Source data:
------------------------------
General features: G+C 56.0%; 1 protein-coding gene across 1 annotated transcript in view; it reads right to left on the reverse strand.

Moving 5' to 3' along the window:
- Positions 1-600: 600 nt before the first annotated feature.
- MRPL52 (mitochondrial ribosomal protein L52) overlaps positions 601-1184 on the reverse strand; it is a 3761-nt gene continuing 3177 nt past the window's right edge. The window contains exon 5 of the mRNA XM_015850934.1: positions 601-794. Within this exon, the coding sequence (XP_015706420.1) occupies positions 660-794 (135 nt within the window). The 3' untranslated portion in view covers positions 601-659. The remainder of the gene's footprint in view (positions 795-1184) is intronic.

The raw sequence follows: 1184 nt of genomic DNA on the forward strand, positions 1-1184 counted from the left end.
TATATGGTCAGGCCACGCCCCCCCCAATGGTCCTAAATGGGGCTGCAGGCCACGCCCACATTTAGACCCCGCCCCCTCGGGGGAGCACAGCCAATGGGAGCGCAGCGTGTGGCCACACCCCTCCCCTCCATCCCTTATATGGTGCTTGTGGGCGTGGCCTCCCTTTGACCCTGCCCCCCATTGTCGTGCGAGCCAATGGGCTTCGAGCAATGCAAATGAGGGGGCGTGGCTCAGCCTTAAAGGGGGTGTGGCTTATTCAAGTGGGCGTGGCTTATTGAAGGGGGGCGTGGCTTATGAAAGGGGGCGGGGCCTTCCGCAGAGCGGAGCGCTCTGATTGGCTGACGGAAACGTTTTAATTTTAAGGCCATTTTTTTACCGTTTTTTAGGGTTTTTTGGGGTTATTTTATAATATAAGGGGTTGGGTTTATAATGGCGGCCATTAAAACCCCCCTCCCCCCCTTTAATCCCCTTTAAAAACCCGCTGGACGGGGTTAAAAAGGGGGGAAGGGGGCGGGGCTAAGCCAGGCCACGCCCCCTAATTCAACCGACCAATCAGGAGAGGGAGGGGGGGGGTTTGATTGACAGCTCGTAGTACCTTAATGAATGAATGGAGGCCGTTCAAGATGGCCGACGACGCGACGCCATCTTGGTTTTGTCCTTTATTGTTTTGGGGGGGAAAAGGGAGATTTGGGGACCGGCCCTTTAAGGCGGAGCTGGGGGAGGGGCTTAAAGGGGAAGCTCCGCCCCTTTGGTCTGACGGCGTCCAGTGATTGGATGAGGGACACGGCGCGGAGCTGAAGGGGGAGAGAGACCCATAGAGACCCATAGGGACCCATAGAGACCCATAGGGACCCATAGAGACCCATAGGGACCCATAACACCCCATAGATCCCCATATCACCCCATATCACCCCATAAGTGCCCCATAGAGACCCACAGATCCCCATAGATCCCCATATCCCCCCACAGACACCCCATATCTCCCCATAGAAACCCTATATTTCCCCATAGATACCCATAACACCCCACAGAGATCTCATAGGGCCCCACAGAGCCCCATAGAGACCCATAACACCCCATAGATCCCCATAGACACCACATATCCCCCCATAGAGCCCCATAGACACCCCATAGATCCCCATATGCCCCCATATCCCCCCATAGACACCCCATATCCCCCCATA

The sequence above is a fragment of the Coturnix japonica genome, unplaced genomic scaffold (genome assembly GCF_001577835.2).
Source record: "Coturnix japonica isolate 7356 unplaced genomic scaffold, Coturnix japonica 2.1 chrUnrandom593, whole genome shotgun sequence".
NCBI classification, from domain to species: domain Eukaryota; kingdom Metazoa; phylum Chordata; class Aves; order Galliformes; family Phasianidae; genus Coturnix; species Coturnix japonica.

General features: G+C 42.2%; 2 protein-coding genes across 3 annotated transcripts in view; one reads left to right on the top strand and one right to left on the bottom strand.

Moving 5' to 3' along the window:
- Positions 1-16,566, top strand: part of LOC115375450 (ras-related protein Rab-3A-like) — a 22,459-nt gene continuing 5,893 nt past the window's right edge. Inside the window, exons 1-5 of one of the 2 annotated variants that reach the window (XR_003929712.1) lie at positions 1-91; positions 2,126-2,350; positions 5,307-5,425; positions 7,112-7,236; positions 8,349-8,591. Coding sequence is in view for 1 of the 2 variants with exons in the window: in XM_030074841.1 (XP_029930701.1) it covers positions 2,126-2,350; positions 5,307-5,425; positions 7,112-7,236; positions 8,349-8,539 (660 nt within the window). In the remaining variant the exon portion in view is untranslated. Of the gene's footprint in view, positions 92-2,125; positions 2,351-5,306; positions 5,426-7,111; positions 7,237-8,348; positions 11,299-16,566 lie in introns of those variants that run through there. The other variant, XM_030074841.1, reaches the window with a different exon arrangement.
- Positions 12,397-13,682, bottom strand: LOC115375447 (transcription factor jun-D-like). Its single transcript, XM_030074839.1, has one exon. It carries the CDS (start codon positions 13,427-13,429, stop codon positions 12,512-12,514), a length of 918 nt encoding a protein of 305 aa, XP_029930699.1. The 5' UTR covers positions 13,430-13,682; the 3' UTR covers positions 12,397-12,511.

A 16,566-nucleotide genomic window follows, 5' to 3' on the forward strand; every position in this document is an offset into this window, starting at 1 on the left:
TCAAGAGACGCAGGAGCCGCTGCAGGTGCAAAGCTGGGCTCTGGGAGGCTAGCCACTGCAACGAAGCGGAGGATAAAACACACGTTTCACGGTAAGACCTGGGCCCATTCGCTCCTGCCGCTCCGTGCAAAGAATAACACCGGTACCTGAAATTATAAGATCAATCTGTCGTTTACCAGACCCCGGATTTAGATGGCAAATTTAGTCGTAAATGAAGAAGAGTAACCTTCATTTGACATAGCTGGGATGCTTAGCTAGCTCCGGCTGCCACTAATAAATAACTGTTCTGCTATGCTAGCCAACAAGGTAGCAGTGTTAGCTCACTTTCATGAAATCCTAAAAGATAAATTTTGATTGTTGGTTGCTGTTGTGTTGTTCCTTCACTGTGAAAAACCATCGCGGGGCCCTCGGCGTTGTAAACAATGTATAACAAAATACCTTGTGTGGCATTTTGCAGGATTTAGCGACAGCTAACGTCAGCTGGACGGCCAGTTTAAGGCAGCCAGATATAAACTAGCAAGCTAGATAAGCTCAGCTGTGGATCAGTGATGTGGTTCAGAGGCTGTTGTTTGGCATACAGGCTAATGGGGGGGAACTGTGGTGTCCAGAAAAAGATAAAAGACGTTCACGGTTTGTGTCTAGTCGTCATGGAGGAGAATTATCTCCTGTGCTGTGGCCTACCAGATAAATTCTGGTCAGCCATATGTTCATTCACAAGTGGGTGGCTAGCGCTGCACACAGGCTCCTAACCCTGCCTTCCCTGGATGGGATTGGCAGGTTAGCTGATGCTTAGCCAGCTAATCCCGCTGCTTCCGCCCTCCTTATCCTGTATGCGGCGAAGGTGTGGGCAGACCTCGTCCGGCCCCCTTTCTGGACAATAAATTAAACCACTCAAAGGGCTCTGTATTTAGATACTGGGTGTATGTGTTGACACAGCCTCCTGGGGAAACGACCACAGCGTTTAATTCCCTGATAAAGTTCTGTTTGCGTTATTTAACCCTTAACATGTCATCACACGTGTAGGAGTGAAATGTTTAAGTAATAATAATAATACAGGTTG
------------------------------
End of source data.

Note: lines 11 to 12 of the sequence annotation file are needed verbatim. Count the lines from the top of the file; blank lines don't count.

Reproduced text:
Moving 5' to 3' along the window:
- Positions 1-16,566, top strand: part of LOC115375450 (ras-related protein Rab-3A-like) — a 22,459-nt gene continuing 5,893 nt past the window's right edge. Inside the window, exons 1-5 of one of the 2 annotated variants that reach the window (XR_003929712.1) lie at positions 1-91; positions 2,126-2,350; positions 5,307-5,425; positions 7,112-7,236; positions 8,349-8,591. Coding sequence is in view for 1 of the 2 variants with exons in the window: in XM_030074841.1 (XP_029930701.1) it covers positions 2,126-2,350; positions 5,307-5,425; positions 7,112-7,236; positions 8,349-8,539 (660 nt within the window). In the remaining variant the exon portion in view is untranslated. Of the gene's footprint in view, positions 92-2,125; positions 2,351-5,306; positions 5,426-7,111; positions 7,237-8,348; positions 11,299-16,566 lie in introns of those variants that run through there. The other variant, XM_030074841.1, reaches the window with a different exon arrangement.